But implementation errors seem to go hand in hand with the growing complexity that characterizes new operating systems such as Microsoft's Windows 2000, according to panelist Bruce Schneier of Counterpane Internet Security Inc. Windows NT, estimated Schneier, reveals about one new security bug per week in its roughly 16 million lines of code. With Windows 2000 massing more like 40 million lines of code, said Schneier, "the odds of Windows 2000 being more secure than Windows NT 4.0 are roughly zero."

In such an environment, there's a lot to be said for systems that are based on the simplest possible ideas. Whale Communications avoids many modes of attack by using an "air gap" approach that shuttles data back and forth between the public network and the local system, without ever connecting the two in any way that could expose sensitive information assets.

Intel offloads the processing of computationally intensive security algorithms to its PRO/100 S network adapters, announced on Tuesday at the RSA conference: You can see the dramatic reduction in CPU workload that occurs when a streaming video transfer, with triple-DES encryption, is shifted to the dedicated security hardware rather than being borne by the server CPU.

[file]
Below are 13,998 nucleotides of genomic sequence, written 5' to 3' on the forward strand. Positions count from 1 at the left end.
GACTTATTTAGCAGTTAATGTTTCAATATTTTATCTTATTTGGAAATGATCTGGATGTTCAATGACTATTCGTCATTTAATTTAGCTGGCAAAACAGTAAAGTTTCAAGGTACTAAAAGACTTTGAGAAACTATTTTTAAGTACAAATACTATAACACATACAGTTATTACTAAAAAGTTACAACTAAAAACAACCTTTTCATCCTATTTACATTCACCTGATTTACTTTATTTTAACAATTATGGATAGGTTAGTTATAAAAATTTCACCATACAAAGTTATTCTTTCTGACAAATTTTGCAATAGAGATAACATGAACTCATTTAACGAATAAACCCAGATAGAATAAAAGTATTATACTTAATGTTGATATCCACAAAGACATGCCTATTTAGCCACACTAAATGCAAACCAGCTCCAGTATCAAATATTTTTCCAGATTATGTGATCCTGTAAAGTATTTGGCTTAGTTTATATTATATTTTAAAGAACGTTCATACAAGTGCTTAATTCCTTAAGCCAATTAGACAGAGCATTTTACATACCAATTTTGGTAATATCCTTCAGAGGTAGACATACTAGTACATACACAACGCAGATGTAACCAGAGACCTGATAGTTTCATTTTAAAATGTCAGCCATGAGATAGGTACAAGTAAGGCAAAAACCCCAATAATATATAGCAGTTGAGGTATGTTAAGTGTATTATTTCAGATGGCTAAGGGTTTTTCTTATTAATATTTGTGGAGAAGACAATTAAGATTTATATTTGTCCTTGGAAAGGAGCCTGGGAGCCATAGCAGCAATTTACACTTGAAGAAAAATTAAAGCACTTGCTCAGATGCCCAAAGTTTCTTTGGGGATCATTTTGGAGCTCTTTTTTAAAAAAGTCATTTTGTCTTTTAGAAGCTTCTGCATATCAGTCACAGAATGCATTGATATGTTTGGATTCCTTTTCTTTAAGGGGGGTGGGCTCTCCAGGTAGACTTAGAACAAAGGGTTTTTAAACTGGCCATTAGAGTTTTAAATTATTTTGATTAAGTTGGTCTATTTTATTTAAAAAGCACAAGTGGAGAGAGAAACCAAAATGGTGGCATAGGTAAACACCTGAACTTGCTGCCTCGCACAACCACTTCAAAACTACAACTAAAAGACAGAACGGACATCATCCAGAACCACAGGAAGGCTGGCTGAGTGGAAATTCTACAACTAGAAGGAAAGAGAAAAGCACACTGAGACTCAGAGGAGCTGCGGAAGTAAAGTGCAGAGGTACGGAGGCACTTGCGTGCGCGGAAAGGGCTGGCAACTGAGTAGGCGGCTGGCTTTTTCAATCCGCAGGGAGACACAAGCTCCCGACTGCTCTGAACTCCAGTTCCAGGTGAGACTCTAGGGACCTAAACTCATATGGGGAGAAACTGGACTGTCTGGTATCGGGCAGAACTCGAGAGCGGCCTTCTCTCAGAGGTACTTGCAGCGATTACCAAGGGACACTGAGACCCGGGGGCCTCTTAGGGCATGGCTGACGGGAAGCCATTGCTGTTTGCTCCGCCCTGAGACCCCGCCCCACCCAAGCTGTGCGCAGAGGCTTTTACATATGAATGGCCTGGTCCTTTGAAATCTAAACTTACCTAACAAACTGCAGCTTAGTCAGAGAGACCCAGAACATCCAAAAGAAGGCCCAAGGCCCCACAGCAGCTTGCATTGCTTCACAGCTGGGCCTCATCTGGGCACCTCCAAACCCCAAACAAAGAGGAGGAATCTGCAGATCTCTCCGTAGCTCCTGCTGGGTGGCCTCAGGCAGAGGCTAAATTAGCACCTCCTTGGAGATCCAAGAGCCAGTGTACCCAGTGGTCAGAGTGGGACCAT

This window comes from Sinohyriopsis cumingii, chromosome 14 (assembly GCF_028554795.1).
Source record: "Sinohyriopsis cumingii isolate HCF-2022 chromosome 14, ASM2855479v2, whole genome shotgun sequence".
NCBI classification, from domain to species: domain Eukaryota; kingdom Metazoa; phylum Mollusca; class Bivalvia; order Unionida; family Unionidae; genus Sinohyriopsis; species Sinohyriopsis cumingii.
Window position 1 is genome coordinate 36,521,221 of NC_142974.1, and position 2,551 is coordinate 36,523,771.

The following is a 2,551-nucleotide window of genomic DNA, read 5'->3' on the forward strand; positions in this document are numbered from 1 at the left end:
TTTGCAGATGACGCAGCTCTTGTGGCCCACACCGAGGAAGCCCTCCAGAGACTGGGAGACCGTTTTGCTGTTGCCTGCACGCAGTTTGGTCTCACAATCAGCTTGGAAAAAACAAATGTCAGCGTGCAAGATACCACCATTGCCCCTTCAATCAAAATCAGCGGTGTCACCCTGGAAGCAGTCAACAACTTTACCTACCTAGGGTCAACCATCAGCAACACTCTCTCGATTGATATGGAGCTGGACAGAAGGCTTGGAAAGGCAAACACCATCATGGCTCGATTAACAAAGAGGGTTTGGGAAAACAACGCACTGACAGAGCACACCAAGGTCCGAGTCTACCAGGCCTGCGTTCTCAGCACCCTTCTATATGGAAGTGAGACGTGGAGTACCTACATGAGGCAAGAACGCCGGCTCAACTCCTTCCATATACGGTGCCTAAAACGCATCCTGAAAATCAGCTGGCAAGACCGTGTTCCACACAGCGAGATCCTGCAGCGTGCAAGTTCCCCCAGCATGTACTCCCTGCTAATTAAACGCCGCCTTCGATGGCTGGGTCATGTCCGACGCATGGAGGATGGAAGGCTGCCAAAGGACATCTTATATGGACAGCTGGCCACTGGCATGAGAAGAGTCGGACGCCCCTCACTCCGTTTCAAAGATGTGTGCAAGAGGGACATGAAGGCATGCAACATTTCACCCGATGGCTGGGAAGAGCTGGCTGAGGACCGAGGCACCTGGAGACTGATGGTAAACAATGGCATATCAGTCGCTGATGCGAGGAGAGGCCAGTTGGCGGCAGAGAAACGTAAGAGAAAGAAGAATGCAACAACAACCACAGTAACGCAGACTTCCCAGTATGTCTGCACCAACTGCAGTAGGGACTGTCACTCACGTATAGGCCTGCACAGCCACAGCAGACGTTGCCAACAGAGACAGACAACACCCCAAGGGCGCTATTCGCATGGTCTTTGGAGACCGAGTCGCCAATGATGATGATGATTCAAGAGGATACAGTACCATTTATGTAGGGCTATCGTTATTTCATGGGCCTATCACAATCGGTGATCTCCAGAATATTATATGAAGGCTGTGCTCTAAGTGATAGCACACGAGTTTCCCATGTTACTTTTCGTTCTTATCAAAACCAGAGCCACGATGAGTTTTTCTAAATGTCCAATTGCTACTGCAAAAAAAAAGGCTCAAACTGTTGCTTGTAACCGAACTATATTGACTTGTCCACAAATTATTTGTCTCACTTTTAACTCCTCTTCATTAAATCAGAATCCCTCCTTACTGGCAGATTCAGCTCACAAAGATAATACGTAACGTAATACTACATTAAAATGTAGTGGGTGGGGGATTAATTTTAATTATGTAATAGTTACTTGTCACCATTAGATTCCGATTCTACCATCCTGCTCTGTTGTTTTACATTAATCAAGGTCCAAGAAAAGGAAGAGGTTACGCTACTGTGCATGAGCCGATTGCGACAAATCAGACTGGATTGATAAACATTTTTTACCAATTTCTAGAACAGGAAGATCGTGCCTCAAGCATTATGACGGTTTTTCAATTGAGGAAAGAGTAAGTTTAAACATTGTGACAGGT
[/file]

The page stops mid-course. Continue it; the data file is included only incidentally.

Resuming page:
But modular architectures, open algorithms, and open implementations for security products and subsystems are not enough. Only open source code for enterprise platforms can leave security bugs with no place to hide.

It requires no small effort to educate managers on this point, but open source should ultimately increase enterprise confidence in the readiness of information technology to take on tomorrow's e-market roles.

Is open source an open and shut case? Write me at peter_coffee@zd.com. Off the Cuff, an online exclusive column, appears Monday, Wednesday and Friday.